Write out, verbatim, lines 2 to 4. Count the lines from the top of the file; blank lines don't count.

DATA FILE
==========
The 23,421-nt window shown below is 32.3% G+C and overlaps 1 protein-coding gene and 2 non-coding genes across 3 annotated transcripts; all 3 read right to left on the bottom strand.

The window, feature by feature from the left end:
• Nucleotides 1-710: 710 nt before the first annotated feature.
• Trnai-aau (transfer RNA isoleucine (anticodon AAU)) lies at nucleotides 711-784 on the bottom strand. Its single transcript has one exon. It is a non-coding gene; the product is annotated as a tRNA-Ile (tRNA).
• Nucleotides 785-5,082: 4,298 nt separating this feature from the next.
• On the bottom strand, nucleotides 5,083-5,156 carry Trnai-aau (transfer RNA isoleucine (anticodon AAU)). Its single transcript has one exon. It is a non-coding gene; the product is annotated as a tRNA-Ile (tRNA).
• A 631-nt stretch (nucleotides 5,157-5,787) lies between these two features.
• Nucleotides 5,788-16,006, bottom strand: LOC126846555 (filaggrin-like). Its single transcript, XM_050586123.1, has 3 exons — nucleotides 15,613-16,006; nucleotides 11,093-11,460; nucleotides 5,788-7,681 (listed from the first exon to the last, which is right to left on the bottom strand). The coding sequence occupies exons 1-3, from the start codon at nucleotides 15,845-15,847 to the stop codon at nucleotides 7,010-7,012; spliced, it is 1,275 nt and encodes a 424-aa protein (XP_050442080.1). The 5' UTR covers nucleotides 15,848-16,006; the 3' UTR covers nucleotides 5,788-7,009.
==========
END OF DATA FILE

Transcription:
The window, feature by feature from the left end:
• Nucleotides 1-710: 710 nt before the first annotated feature.
• Trnai-aau (transfer RNA isoleucine (anticodon AAU)) lies at nucleotides 711-784 on the bottom strand. Its single transcript has one exon. It is a non-coding gene; the product is annotated as a tRNA-Ile (tRNA).